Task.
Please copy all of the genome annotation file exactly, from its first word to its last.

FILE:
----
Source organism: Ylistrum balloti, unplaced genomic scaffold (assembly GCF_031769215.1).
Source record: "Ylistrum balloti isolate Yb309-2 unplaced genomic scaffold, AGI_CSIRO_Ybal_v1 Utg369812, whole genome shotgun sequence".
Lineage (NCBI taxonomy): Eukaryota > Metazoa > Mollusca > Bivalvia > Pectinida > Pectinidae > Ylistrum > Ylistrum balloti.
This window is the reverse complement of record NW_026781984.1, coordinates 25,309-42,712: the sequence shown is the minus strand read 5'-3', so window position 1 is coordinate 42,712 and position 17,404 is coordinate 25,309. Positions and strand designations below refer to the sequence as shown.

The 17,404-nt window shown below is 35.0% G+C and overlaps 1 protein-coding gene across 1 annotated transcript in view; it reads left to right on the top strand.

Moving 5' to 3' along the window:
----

Source organism: Ylistrum balloti, unplaced genomic scaffold (assembly GCF_031769215.1).
Source record: "Ylistrum balloti isolate Yb309-2 unplaced genomic scaffold, AGI_CSIRO_Ybal_v1 Utg369812, whole genome shotgun sequence".
Lineage (NCBI taxonomy): Eukaryota > Metazoa > Mollusca > Bivalvia > Pectinida > Pectinidae > Ylistrum > Ylistrum balloti.
This window is the reverse complement of record NW_026781984.1, coordinates 25,309-42,712: the sequence shown is the minus strand read 5'-3', so window position 1 is coordinate 42,712 and position 17,404 is coordinate 25,309. Positions and strand designations below refer to the sequence as shown.

The 17,404-nt window shown below is 35.0% G+C and overlaps 1 protein-coding gene across 1 annotated transcript in view; it reads left to right on the top strand.

Moving 5' to 3' along the window: